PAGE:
Gamification in HR Part 2: Learning and Development

As discussed in the previous article ‘Gamification in HR: Recruitment’, gamification involves managers creating a game-like environment for business activities to better engage and motivate workers.

Gamification in Learning and Development

Now we all love gaming, it creates a competitive and stimulating experience and, before you know it, time has flown by and you are late for dinner. So, imagine utilising gaming principles in a business environment, how much more fun could be had! Similar to recruitment, gamification can be integrated into the development stages of a business to help employees build their skills in a more entertaining and stimulating atmosphere.

Gamification will revolutionise the workplace as managers integrate technology to improve and refine the employees learning experience.  The risk and reward principals behind gamification keep employees challenged, stimulated and engaged, transforming tedious training into a fun and rewarding learning experience. Training programs can now be viewed as an interactive experience where employees get an opportunity to learn and flex their skills in a practical setting, rather than simply learning theory. Gamification can also breakdown real-world barriers between employees at all levels, by providing a new platform to encourage friendly competition, teamwork and a channel for informal communication.

James M. Barrie quotes that “Nothing is really work unless you would rather be doing something else.” Well not anymore James!

Staying in the Game

As technology becomes more readily available in the workplace, it is important managers implement some degree of gamification to keep employees engaged and trained correctly.

Currently, online training is mainly delivered through a series of online training modules. As these learning modules are available online, many employees choose to complete them from home at their own pace. This can also save the business time and money. However, pushing the learning experience into an employee’s free time may result in lost motivation and, before they know it, employees are taking hours to complete a 10-minute module.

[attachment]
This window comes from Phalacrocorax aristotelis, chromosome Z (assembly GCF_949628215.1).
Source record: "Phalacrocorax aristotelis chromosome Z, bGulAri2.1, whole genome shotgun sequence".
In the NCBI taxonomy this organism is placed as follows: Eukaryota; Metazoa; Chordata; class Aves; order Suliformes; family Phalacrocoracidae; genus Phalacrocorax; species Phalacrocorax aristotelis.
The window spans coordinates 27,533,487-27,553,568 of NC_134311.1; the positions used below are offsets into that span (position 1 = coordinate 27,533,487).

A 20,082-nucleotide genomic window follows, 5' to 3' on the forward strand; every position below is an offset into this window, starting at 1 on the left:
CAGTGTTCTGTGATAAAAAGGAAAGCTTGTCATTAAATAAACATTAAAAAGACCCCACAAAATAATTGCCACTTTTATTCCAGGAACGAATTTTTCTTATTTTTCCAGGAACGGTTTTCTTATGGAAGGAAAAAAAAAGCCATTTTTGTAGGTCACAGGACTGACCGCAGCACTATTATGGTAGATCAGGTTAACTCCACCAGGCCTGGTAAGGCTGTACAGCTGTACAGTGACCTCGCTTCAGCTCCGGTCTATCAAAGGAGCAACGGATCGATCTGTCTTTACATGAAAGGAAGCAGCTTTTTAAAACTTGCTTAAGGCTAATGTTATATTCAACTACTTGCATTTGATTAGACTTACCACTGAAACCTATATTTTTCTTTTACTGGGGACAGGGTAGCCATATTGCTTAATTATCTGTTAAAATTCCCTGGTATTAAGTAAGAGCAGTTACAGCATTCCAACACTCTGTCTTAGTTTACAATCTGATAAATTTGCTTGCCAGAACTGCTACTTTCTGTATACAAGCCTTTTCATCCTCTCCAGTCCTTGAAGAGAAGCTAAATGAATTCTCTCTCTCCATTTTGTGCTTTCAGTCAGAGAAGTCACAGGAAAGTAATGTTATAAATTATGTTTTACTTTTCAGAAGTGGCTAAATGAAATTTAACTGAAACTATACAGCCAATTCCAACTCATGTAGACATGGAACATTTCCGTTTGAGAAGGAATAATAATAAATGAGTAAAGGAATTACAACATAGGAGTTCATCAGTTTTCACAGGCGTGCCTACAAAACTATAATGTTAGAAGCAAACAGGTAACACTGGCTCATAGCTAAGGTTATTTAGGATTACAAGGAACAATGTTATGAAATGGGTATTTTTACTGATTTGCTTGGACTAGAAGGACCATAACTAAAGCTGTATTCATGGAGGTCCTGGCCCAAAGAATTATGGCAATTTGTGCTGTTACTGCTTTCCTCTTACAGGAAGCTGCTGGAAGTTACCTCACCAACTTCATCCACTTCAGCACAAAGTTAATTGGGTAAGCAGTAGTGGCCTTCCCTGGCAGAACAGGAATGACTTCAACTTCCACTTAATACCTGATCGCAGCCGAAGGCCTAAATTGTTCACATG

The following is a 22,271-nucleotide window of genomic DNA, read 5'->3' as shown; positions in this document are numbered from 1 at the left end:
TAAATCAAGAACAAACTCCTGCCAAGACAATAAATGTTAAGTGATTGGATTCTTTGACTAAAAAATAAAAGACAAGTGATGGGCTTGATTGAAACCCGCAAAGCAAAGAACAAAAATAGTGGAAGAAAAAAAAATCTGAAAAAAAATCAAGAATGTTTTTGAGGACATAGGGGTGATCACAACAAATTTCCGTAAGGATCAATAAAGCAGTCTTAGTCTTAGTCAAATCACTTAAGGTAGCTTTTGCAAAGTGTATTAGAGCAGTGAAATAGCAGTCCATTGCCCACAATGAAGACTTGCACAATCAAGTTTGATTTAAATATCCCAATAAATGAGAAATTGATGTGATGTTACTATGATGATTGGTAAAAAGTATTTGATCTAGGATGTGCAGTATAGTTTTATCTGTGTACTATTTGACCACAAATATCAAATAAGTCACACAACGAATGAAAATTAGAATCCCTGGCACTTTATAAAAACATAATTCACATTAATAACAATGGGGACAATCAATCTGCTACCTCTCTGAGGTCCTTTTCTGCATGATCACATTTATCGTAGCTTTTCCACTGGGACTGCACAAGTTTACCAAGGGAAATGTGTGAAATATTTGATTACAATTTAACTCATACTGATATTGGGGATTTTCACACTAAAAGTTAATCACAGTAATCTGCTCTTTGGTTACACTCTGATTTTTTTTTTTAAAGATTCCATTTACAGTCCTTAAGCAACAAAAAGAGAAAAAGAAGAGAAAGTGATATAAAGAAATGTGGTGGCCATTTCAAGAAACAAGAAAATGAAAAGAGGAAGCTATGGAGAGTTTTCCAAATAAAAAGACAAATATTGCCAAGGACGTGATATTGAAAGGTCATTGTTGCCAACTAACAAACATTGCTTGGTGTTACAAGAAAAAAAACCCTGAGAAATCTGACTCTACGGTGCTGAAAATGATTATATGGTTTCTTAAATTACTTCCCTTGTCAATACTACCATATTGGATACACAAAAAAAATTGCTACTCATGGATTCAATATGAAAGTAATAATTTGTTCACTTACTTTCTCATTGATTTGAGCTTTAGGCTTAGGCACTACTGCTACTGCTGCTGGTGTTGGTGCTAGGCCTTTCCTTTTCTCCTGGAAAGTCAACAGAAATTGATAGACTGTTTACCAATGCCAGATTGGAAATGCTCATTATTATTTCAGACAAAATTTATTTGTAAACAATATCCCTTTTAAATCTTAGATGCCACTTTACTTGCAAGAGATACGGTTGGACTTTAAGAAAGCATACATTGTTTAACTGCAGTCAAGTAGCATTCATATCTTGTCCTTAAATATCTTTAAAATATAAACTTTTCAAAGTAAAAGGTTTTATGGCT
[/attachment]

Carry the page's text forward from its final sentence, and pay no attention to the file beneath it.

Incentives delivered via gamification could be the answer. Through rewards and missions, employees may be motivated to complete their learning material as they get closer and closer to specific rewards and badges. Something as simple as watching videos and completing quizzes or ‘module-missions’ could be set up to earn employee’s points, with these points eventually being traded in to earn prizes in-game or even out-of-game. These strategies can transform a repetitive learning process into a competitive, fun and rewarding environment. By providing a range of learning activities and rewards, employees can be motivated to drive their own learning experience and actively seek out new information.

However, gamification cannot be effective unless managers are continually monitoring results and understanding what activities employees enjoy the most, which activities are most effective at developing their workforce’s knowledge and skill base, and which activities help strengthen relationships and team bonding.

Conclusion

Gamification can provide businesses a great new platform for delivering an engaging and motivating training experience. It has the potential to encourage friendly competition, teamwork and provides a channel for informal communication between employees of all levels. However, managers must utilise gamification correctly. It isn’t just about turning your business into a ‘game’, it is about creating a stimulating environment able to bring out the creativity in your workforce and encourages them perform at their best.